Four members of our organisation have already been deported. I am fighting for my right to stay by re-applying for asylum with the help of Iraqi LGBT. Otherwise, I have no future. On Thursday, we will protest outside the Home Office to highlight the homophobic killings. I wish someone would listen and help us; this has been going on in Iraq for years and no one cares.

Hasan, 26, is gay. He moved to the UK nine months ago from his home in Babel province, south of Baghdad, after receiving death threats. His boyfriend was killed because of his sexuality.

Call for help

My name is [name and address removed], Baghdad, Iraq.

I was detained at my residence December 15, 2008 after midnight, by the Ministry of Interior. During the detention process, they hit me on the head and my rear end to make me confess that I am a member of the Iraqi-LGBT. Later on the Ministry of Interior transferred me to the criminal justice court in al Karkh, and after a short trial I was sentenced to death.

I was sentenced without given the chance to defend myself or to hire an attorney. Two days later I was returned to the same place and was told that the execution will take place in two weeks.

Please pass this message to [my friend] in London. I just wish to tell him not to forget about my mother and siblings, I was their only supporter.

I am all hopeful that Allah will show Iraqis a life with no death sentences. And lastly, I ask you for help. Is there anyone to help me before it is too late?


The UN High Commissioner for Refugees (UNHCR) advises favourable consideration for people belonging to specific groups from these areas which have been identified as at risk, including members of religious and ethnic minorities; Iraqis perceived as opposing armed groups or political factions; Iraqis affiliated with the multinational forces or foreign companies; media workers; UN and non-governmental organization (NGO) workers; human rights activists; and homosexuals.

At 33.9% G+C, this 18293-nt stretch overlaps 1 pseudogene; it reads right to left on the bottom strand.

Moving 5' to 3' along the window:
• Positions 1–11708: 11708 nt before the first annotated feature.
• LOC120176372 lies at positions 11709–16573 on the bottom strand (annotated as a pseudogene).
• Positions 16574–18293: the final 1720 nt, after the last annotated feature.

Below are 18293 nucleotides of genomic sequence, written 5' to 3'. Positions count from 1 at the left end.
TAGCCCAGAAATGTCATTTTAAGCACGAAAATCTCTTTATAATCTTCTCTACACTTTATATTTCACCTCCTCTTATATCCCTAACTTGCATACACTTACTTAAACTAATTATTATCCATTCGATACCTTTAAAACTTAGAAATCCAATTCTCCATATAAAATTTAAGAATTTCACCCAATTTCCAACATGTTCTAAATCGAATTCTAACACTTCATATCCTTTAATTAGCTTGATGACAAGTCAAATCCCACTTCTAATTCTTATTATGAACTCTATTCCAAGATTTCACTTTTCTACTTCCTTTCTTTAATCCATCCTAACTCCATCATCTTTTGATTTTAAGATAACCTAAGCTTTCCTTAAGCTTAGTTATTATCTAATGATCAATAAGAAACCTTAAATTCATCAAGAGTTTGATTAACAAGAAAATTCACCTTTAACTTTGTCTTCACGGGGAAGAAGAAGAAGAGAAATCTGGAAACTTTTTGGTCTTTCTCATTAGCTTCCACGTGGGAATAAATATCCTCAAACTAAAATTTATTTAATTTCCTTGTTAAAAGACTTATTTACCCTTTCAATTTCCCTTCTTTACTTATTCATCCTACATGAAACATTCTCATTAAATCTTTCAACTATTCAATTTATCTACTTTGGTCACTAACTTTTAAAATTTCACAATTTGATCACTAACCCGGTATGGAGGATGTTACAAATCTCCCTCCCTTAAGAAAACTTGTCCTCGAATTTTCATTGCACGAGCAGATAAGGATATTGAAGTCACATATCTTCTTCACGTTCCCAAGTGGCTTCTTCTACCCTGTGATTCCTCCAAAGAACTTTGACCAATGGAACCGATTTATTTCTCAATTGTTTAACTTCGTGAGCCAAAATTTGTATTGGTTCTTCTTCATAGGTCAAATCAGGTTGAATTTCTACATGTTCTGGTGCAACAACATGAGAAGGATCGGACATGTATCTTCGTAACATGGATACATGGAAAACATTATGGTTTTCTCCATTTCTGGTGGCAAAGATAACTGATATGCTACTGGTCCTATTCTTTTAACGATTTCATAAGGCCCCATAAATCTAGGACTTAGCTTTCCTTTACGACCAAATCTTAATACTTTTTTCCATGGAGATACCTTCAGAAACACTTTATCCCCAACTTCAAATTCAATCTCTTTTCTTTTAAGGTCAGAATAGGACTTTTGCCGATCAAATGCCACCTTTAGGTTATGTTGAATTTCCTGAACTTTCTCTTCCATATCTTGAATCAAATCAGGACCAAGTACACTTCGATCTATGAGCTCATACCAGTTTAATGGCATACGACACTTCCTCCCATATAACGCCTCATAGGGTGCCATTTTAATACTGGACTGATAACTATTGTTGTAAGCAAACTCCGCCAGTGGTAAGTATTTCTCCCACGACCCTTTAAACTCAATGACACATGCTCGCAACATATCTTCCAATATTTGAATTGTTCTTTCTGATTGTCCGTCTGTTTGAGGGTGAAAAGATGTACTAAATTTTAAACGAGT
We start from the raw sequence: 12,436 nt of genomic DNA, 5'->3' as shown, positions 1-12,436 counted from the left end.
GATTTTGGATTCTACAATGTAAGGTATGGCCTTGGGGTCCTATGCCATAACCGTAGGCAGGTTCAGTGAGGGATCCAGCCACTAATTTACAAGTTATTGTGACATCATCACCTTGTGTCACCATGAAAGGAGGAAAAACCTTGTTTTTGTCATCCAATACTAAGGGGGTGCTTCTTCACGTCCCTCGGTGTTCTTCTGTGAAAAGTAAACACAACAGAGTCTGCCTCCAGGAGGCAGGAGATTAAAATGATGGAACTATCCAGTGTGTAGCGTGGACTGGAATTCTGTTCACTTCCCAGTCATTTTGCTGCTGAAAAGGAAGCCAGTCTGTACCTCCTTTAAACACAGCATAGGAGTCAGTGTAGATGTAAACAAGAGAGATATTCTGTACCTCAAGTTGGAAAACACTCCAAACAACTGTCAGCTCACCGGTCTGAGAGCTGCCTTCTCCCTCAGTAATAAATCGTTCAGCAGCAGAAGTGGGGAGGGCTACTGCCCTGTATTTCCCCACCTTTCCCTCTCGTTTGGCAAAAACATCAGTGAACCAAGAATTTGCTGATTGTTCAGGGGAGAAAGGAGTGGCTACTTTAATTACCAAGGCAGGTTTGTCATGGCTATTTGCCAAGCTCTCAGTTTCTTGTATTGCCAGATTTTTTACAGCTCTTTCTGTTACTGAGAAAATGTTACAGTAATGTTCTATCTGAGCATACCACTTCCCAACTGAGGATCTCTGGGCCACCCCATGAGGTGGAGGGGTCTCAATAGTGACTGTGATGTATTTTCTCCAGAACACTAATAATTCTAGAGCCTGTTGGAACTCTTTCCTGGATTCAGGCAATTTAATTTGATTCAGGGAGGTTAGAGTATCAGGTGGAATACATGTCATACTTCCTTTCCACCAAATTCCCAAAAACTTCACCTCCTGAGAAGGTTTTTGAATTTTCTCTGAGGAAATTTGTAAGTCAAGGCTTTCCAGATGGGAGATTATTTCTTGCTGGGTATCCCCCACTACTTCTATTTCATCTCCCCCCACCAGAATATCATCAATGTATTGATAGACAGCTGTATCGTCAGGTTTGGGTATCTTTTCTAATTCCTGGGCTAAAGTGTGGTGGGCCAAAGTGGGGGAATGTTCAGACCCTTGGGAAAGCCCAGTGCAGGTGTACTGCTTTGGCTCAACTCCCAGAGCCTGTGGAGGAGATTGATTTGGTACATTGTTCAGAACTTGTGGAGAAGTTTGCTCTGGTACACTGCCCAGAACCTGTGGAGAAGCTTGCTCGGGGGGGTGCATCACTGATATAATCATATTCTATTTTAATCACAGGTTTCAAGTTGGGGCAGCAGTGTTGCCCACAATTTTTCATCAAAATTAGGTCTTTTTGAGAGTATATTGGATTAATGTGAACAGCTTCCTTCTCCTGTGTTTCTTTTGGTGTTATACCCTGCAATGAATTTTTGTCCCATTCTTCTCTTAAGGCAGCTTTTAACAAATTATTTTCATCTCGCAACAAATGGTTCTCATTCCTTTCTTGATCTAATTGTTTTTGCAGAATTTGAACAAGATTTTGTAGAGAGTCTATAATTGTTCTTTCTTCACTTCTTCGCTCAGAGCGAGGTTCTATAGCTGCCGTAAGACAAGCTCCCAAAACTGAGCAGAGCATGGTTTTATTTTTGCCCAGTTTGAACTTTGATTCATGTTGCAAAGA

Improving security prompts UN to revise guidelines for Iraqi asylum claims

What you can do

There are a number of ways in which you can take action.

Support Iraqi LGBT through fund raising and donations

This support is desperately needed and will be put to good use both inside Iraq itself and to support the exiled movement. The group needs £10,000 a month in order to keep its safe houses and other support for beleaguered LGBT inside Iraq going.

You can find out how to do this on the Iraqi LGBT website

Alternatively, in the USA, tax-deductible donations can be made at

Contact your local representative to urge them to ask for your government's pressure on the Iraqi government to take action

In the USA -
You can get contact information for Representatives and Senators on this website
The only statement so far from the State Department is carried in this post

In the UK -
Contact your MP through this website

Suggested letter

The following is a letter for a UK MP which you can adapt for your locality


I write to draw your attention to the pogrom of lesbian, gay, bisexual and transgender people which is currently taking place in Iraq.

Although this has yet to draw much mainstream media attention the reports are truly horrifying and escalating. They have draw the attention of Amnesty International and Human Rights Watch and US Representatives.

However the UK Foreign Office does not appear to be taking any action.

I refer you to the statement of Bill Rammell [].

The following report covers the pogrom:

I would urge you to ask the Foreign Office why they are not taking stronger action in this matter.



Please take action today!